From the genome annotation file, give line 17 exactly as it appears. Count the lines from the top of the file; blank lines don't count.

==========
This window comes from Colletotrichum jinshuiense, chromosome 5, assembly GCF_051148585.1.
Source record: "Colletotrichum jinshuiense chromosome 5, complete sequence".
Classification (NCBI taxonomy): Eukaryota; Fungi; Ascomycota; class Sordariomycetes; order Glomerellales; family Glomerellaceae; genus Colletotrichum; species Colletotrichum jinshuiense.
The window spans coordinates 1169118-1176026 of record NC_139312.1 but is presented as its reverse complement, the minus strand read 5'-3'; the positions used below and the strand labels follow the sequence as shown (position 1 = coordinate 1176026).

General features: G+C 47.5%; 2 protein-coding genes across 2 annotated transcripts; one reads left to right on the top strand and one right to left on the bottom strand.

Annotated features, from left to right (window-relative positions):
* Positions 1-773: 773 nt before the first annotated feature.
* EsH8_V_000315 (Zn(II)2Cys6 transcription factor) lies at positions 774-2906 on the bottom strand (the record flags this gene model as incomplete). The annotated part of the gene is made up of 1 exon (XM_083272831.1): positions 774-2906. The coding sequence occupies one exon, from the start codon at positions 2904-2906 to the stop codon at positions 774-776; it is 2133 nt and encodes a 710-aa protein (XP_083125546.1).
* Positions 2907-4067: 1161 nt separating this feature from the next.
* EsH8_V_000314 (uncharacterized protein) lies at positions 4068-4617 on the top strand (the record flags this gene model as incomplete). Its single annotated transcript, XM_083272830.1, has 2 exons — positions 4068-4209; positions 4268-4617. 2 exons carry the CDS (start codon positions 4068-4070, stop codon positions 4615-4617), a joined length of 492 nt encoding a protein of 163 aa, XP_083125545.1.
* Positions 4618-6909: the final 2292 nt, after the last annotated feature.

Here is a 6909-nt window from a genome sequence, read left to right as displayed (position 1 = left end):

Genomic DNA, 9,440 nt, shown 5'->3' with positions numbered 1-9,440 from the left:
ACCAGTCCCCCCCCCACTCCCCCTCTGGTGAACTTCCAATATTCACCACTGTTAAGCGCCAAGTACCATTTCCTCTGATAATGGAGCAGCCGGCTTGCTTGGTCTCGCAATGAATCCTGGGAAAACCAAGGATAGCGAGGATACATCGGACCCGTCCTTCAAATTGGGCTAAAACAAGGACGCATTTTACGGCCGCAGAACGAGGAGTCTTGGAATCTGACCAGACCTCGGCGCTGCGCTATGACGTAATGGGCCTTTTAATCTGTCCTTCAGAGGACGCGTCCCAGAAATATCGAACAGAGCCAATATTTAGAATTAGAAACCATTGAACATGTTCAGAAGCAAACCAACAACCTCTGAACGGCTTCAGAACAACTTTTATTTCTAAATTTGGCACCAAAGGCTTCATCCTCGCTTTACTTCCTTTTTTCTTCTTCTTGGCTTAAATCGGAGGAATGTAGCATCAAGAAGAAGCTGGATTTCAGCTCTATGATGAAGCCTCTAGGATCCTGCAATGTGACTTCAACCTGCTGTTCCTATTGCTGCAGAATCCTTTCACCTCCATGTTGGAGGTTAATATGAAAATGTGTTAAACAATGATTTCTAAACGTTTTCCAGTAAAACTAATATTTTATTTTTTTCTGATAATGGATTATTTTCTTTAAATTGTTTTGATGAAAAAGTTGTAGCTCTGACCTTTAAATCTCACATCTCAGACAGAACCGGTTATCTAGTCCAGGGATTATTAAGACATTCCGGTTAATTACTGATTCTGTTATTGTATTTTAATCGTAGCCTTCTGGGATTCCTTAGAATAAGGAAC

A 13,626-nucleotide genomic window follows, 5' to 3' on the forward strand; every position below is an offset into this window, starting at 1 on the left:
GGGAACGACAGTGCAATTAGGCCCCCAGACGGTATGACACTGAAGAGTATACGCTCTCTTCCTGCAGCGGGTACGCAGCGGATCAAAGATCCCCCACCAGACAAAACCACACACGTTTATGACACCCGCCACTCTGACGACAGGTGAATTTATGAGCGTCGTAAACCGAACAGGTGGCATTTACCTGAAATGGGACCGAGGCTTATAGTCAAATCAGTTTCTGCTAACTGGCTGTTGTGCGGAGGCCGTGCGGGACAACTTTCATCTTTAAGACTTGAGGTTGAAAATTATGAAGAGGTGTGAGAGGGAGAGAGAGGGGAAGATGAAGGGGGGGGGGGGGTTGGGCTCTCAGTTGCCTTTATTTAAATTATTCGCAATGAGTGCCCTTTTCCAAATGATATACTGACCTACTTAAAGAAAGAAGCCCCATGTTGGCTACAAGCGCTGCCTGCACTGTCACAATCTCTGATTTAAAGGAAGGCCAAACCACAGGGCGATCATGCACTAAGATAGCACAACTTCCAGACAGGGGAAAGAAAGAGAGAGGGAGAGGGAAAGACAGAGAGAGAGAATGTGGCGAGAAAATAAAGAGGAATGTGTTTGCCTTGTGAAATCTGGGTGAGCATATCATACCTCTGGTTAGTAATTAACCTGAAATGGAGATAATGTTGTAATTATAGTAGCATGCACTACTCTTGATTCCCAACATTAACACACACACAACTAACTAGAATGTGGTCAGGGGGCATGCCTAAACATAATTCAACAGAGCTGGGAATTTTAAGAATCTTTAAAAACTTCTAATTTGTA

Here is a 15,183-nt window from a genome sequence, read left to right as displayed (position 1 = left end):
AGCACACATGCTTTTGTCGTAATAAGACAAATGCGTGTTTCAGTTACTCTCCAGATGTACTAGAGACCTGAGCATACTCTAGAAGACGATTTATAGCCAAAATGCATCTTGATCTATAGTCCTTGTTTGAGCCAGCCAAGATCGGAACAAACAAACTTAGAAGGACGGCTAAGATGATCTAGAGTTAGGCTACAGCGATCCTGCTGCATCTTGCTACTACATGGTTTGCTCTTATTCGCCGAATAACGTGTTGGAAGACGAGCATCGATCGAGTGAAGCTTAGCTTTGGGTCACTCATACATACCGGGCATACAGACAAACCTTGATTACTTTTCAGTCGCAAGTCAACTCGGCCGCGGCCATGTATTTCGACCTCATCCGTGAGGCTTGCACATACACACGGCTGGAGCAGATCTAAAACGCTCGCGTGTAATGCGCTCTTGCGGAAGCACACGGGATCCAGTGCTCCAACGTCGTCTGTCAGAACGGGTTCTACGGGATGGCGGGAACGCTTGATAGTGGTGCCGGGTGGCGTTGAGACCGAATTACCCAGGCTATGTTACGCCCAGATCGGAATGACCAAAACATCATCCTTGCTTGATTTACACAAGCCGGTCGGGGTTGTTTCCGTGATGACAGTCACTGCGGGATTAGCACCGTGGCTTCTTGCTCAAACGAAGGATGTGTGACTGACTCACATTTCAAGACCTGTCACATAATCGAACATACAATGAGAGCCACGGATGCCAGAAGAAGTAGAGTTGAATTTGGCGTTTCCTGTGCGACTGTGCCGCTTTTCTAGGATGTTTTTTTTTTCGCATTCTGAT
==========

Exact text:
Here is a 15,183-nt window from a genome sequence, read left to right as displayed (position 1 = left end):